Select Committee on Transport, Local Government and the Regions Seventeenth Report



II. TRENDS IN THE BUS INDUSTRY

  1. This Chapter reviews trends in the bus industry, particularly since de-regulation in 1986. It sets the context for the discussions of problems and solutions that follow in Chapters III and IV. In particular, the reasons for the historic decline in bus use and the implications for future bus use are examined. The financial relationship between the Government and the bus industry is described and competition between bus companies discussed.
  2.  

    Decline in bus use

  3. The number of journeys made by local bus has been declining since the 1950s. The number of journeys has fallen from a peak of 16,445 million for the whole of Britain in 1950, to 5,641 million in 1985/86 (the last year before deregulation and abolition of the metropolitan counties), and 4,301 million in 2000/01.[4] Since 1985/86, bus trips in England have fallen by 22 per cent (from 4,807 million to 3,761 million), compared with a 35 per cent fall in Scotland and a 31 per cent fall in Wales.[5] Within England, marked variations in the 22 per cent decline are found. Bus use fell by 44 per cent in the six metropolitan areas covered by passenger transport executives and by 22 per cent in the 'shire counties' (i.e. the rest of England excluding the metropolitan areas and London). In London (the area corresponding to Greater London, now covered by Transport for London) there was an increase of 18 per cent.[6] Within the last reported year,[7] total bus use in Britain rose by 28 million trips to 4,309 million, a rise of 0.7 per cent. This was largely attributable to an increase of 52 million trips (4.0 per cent) in London, masking an overall net decline in bus use of 24 million trips outside London.[8] Figure 1 shows the trends for bus journeys in England, split by London, metropolitan areas and shire counties.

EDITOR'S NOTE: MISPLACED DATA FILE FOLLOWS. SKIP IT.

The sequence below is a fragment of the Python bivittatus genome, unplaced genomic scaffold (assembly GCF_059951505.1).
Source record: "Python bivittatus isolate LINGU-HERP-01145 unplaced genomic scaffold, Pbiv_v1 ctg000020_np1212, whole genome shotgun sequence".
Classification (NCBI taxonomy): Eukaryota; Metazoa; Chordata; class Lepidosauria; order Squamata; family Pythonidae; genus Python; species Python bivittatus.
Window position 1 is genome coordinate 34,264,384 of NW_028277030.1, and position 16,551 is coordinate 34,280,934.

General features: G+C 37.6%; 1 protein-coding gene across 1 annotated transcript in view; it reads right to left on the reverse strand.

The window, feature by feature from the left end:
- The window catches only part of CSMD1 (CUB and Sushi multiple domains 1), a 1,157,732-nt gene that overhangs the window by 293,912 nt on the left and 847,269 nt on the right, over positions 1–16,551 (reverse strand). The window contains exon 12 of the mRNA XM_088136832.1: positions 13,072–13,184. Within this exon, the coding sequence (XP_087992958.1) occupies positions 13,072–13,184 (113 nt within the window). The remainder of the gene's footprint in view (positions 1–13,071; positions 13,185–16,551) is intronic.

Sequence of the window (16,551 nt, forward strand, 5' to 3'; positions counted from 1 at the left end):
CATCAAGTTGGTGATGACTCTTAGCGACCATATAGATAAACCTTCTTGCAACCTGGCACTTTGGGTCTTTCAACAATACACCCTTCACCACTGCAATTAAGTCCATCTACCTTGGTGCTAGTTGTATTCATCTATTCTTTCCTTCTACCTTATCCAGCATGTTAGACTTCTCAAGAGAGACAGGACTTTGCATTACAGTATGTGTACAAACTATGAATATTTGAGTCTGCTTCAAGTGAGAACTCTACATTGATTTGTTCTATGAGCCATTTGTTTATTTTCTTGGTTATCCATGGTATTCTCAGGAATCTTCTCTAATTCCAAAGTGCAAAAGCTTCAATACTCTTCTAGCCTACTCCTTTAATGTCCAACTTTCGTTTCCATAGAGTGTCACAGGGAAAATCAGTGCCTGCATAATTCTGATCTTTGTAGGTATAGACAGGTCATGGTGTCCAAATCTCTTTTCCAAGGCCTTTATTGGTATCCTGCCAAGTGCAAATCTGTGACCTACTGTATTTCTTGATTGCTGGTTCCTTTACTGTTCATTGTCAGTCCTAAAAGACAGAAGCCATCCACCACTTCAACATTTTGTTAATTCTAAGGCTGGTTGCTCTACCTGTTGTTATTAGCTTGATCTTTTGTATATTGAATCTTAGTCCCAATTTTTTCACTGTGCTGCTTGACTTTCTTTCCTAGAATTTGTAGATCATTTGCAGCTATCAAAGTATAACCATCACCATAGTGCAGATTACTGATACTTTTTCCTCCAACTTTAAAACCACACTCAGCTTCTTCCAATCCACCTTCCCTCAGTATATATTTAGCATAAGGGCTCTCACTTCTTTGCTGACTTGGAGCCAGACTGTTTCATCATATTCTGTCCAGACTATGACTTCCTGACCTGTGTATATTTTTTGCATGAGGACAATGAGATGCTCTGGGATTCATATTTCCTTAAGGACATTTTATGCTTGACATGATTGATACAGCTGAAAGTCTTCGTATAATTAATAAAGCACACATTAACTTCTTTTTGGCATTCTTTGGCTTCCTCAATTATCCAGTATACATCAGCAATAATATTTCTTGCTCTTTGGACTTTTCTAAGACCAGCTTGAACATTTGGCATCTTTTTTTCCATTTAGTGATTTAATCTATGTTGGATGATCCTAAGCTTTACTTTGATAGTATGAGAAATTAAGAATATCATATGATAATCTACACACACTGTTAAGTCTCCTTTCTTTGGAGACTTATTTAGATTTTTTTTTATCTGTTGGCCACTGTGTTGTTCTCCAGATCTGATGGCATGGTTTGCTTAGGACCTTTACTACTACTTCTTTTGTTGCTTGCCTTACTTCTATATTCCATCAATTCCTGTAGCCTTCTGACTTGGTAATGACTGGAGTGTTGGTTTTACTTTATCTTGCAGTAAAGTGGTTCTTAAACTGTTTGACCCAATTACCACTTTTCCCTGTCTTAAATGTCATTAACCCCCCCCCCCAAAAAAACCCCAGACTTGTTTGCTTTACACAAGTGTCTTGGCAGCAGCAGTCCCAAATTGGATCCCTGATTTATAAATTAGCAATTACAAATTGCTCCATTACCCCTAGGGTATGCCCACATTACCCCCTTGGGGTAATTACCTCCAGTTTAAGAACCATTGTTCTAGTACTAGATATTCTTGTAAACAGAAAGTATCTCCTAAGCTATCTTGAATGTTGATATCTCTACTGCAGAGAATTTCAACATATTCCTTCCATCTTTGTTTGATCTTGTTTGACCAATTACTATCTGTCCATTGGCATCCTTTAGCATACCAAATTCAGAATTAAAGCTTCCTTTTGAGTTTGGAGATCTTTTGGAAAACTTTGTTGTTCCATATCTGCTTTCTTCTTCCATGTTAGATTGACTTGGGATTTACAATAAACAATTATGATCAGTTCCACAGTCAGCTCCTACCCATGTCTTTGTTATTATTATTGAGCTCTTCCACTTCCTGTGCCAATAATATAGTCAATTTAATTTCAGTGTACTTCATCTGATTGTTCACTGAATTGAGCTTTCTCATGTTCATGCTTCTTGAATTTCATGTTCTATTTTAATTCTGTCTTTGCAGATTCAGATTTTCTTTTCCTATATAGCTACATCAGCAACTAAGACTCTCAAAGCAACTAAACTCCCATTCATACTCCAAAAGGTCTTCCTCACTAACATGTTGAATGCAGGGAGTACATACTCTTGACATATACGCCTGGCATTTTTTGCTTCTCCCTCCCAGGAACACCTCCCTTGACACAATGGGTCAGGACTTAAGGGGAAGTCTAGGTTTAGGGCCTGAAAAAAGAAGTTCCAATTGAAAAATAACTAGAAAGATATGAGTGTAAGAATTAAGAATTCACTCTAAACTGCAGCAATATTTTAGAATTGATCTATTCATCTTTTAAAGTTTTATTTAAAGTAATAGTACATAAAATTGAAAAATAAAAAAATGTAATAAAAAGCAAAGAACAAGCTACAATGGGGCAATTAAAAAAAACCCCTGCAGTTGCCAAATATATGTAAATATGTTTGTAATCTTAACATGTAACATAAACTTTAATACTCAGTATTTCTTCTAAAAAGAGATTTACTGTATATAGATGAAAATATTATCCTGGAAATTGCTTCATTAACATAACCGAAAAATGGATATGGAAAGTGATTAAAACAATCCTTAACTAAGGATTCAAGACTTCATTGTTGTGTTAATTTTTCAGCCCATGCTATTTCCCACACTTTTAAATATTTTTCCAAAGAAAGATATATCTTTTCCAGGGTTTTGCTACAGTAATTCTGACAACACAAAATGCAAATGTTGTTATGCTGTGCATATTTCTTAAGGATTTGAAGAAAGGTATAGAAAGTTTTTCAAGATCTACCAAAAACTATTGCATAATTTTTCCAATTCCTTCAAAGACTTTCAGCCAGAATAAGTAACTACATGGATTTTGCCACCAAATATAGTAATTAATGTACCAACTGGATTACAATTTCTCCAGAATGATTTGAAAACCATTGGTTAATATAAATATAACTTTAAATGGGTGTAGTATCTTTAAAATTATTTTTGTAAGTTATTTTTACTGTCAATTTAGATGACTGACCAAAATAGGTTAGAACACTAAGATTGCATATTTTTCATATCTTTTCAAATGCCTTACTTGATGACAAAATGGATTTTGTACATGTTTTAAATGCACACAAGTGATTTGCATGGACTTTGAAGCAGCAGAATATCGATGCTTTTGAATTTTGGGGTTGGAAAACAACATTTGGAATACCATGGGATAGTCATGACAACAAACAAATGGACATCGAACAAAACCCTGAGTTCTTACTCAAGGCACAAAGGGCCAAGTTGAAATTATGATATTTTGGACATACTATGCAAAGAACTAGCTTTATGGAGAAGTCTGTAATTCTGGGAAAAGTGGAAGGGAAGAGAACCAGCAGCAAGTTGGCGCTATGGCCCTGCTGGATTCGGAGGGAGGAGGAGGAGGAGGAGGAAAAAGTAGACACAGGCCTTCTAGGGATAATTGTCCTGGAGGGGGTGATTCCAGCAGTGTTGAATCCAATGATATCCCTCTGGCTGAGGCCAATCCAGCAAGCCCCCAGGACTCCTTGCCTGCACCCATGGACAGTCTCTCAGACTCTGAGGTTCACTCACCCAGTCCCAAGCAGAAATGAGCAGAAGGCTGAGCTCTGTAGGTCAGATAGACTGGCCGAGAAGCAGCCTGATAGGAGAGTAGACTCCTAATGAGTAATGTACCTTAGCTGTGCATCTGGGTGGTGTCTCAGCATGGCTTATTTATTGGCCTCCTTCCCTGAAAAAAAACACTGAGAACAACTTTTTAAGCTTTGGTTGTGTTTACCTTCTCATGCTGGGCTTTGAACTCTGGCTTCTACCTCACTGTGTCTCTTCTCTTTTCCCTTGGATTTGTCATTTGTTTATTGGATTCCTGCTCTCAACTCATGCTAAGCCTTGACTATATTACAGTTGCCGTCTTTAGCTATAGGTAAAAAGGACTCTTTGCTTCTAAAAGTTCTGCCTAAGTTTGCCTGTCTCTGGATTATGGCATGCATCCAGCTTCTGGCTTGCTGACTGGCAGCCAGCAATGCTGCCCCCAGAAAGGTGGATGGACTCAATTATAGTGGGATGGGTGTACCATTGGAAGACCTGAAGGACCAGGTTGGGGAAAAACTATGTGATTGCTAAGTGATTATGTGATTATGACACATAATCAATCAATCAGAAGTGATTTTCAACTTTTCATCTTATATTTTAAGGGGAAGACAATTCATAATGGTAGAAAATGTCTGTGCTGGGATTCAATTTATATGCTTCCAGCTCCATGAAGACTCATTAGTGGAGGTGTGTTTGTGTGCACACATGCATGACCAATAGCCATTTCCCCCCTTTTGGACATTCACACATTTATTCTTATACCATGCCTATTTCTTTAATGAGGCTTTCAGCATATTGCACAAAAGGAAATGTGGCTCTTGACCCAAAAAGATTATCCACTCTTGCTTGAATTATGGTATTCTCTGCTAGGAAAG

4. Figure 1: Bus Journeys in England 1989/90 to 1999/2000


    Source: Transport Statistics Great Britain 2001, DTLR.

    Car ownership and bus use

  5. The growth in car ownership is the main cause of declining bus use. Car travel tends to replace bus travel, not only by the car driver, but also those within the same households who are carried as passengers. Between 1998 and 2000, households without access to a car made 151 trips per year by bus (20 per cent of all their trips), compared to 33 trips by those in households with access to one or more cars (3 per cent of all of their trips).[9] At present, 28 per cent of households do not have cars although there is considerable regional variation (from 20 per cent in the East of England to 36 per cent in the North East). Car ownership is higher in rural areas and lowest in large urban centres and is also highest in higher income groups.[10] Since 1985/86, the number of bus trips per person in the non-car-owning households has remained stable, but has fallen in those with cars; hence the bus industry has become relatively more dependent on the ever-diminishing number of non-car-owning households. The impact of a continued rise in car ownership is to produce an underlying decline in bus use, which will be greater where car ownership is rising faster from a low base (such as North East England) than where it has stabilised (such as London).
  6.  

    Public funding of the bus industry

  7. In aggregate, about 30 per cent of operator income outside London comes from the public purse. Bus operators receive public funding for operating bus services in three main ways which are described in more detail below:
      1. Bus Service Operators Grant;
      2. concessionary fares compensation; and
      3. payments for tendered services.

    Bus Service Operators Grant

  8.  Bus operators, running a local bus service,[11] receive an 80 per cent rebate in fuel duty (known as the Bus Service Operators Grant).[12] This rebate reduces the cost of running every bus kilometre by about 12 per cent.[13] It helps to make services commercially viable that would otherwise require direct support. The Confederation of Passenger Transport believes that the Government should reintroduce the 100 per cent rebate which existed before 1994.[14]
  9. Concessionary fares